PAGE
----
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Legislation honors veterans who died by suicide

Twenty22Many works to help veterans, to include veteran suicides. Dial 988 if you or someone you know is suicidal. Photo credit: Twenty22Many

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House Bill 1181 honors veterans in a way that is a first for Washington state. Passed unanimously by both the House and Senate earlier in March, Governor Jay Inslee is expected to sign it.

The legislation not only calls for a new memorial - The Washington State Global War on Terror Memorial - to be constructed on the state Capitol campus to honor those who died in Afghanistan and Iraq, it also states that a portion of the memorial will recognize soldiers who died by suicide after returning home.

A summary of the bill follows:

  • Establishes a Suicide Prevention Community-Based Services Grant Program at the Department of Veterans Affairs (DVA) to fund programs for suicide prevention, peer support, and other assistance for veterans,
    military members, and their families.
  • Directs DVA to create a database of resources for veterans and their families about mental health and suicide and to develop electronic means to disseminate this information.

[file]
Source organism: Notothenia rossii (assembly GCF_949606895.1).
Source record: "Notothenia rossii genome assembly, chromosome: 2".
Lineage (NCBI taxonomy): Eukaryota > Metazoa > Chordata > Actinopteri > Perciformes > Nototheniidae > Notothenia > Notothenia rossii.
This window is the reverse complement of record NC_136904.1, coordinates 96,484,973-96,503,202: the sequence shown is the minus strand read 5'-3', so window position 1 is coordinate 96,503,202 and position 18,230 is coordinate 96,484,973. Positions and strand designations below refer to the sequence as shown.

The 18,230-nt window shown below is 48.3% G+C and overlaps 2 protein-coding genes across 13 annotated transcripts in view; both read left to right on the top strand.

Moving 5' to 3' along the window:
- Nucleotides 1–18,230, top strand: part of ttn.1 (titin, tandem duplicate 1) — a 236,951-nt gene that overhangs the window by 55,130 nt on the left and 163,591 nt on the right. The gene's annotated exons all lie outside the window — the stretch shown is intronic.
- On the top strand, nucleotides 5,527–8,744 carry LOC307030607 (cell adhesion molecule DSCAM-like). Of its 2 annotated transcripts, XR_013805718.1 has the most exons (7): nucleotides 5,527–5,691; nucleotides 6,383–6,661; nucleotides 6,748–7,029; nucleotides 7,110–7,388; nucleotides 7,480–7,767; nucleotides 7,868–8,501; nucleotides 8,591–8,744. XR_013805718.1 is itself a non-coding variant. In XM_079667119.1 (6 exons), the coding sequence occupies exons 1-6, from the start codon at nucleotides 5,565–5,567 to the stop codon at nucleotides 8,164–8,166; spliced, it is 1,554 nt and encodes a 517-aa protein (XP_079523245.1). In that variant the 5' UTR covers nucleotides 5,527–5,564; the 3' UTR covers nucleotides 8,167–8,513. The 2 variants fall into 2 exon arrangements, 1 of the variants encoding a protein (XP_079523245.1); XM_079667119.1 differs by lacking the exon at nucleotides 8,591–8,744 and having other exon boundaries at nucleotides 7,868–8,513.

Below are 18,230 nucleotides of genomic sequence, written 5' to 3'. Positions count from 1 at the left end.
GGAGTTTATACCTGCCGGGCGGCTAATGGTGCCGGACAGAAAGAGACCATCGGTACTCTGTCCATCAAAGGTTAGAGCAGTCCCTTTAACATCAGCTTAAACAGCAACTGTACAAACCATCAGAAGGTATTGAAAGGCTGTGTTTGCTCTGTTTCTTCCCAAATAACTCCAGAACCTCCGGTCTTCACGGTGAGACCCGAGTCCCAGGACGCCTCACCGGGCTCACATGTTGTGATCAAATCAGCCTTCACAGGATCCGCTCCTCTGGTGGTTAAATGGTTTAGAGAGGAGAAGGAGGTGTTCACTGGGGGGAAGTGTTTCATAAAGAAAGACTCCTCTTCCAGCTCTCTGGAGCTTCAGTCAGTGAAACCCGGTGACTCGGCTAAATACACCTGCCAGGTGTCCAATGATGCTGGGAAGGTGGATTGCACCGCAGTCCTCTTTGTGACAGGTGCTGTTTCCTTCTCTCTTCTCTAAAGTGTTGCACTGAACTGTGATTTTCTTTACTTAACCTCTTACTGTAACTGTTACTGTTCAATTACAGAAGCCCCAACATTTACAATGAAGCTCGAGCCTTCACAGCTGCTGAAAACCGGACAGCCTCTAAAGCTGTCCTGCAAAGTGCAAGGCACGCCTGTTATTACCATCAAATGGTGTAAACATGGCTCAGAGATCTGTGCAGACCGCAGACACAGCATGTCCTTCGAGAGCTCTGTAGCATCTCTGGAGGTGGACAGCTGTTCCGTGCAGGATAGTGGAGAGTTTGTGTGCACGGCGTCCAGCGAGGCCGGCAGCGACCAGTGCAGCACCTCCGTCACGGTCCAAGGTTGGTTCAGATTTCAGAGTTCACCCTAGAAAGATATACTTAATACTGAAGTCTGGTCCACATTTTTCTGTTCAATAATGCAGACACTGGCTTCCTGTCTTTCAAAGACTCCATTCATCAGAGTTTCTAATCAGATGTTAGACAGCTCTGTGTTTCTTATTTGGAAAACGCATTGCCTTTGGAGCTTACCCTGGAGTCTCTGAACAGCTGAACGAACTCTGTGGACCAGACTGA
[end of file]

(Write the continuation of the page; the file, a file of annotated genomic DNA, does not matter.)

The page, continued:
• Requires all new public works programs after July 1, 2024, to include signs publicizing the 988 crisis hotline.
  • Reestablishes the Suicide-Safer Homes Task Force at the DVA.
  • Establishes an account allowing the Secretary of State to raise funds for a Washington State Global War on Terror Memorial, which must include a component designed to reflect on the veterans and service members who died by suicide after serving in the war on terror.

"The bill represents progress," stated Patrick Seifert, a Marine veteran and founder of Twenty22Many. "It is definitely the first of its kind in the State of Washington and quite possibly the United States, and it recognizes something that is often overlooked, veteran suicides.

Twenty22Many is the state's first grassroots, all volunteer, veteran suicide, post traumatic distress order and medical cannabis awareness organization. According to Seifert, the organization has helped hundreds of veterans.

"For the first time in American history, when a man or a woman joins the military, they're more likely to die from suicide than in combat," continued Seifert.

Advocating for the use of medical marijuana to help veterans suffering from PTSD, in 2012 Seifert and some fellow veterans hand delivered to then Senator (now Sec. of State) Steve Hobbs a request for legislation to add PTSD to the state's list of qualifying conditions for medical cannabis use.

Today, veterans in Washington state cannot lose their military medical benefits because they use cannabis.

Seifert views House Bill 1181 as another step forward for the veterans he and others help.

"There is a part of this memorial that means there will be more than a few programs being implemented to help fight veteran suicide."

For those seeking immediate help, dial 988, America's Suicide Prevention and Mental Health Crisis Lifeline.

For more information on Twenty22Many, visit

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